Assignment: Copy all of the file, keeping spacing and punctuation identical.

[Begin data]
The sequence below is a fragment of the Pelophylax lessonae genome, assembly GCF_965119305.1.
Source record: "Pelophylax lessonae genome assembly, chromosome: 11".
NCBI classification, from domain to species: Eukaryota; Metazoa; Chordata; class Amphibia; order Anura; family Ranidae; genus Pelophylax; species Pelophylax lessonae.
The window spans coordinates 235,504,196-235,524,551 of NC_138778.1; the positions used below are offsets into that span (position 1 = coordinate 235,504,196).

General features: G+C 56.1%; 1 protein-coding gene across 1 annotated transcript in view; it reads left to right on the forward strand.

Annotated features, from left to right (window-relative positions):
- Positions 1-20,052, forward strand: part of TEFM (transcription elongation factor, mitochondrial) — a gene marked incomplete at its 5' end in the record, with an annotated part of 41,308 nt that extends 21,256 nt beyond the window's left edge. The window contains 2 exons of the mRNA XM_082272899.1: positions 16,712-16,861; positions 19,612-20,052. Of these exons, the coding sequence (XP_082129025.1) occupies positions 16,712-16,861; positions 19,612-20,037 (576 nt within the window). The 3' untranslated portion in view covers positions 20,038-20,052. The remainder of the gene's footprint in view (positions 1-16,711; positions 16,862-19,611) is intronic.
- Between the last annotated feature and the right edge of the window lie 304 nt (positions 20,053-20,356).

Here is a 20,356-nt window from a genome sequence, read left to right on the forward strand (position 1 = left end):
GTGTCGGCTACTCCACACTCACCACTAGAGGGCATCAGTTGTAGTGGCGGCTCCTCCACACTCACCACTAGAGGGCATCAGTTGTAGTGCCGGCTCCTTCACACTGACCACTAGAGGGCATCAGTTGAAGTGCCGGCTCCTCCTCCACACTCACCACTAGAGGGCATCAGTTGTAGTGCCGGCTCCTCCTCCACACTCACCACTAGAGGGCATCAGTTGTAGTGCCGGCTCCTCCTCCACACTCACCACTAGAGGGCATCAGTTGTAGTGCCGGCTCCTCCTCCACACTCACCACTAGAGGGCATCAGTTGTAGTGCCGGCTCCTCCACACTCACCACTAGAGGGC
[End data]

The sequence below is a fragment of the Pelophylax lessonae genome, assembly GCF_965119305.1.
Source record: "Pelophylax lessonae genome assembly, chromosome: 11".
NCBI classification, from domain to species: Eukaryota; Metazoa; Chordata; class Amphibia; order Anura; family Ranidae; genus Pelophylax; species Pelophylax lessonae.
The window spans coordinates 235,504,196-235,524,551 of NC_138778.1; the positions used below are offsets into that span (position 1 = coordinate 235,504,196).

General features: G+C 56.1%; 1 protein-coding gene across 1 annotated transcript in view; it reads left to right on the forward strand.

Annotated features, from left to right (window-relative positions):
- Positions 1-20,052, forward strand: part of TEFM (transcription elongation factor, mitochondrial) — a gene marked incomplete at its 5' end in the record, with an annotated part of 41,308 nt that extends 21,256 nt beyond the window's left edge. The window contains 2 exons of the mRNA XM_082272899.1: positions 16,712-16,861; positions 19,612-20,052. Of these exons, the coding sequence (XP_082129025.1) occupies positions 16,712-16,861; positions 19,612-20,037 (576 nt within the window). The 3' untranslated portion in view covers positions 20,038-20,052. The remainder of the gene's footprint in view (positions 1-16,711; positions 16,862-19,611) is intronic.
- Between the last annotated feature and the right edge of the window lie 304 nt (positions 20,053-20,356).

Here is a 20,356-nt window from a genome sequence, read left to right on the forward strand (position 1 = left end):
GTGTCGGCTACTCCACACTCACCACTAGAGGGCATCAGTTGTAGTGGCGGCTCCTCCACACTCACCACTAGAGGGCATCAGTTGTAGTGCCGGCTCCTTCACACTGACCACTAGAGGGCATCAGTTGAAGTGCCGGCTCCTCCTCCACACTCACCACTAGAGGGCATCAGTTGTAGTGCCGGCTCCTCCTCCACACTCACCACTAGAGGGCATCAGTTGTAGTGCCGGCTCCTCCTCCACACTCACCACTAGAGGGCATCAGTTGTAGTGCCGGCTCCTCCTCCACACTCACCACTAGAGGGCATCAGTTGTAGTGCCGGCTCCTCCACACTCACCACTAGAGGGC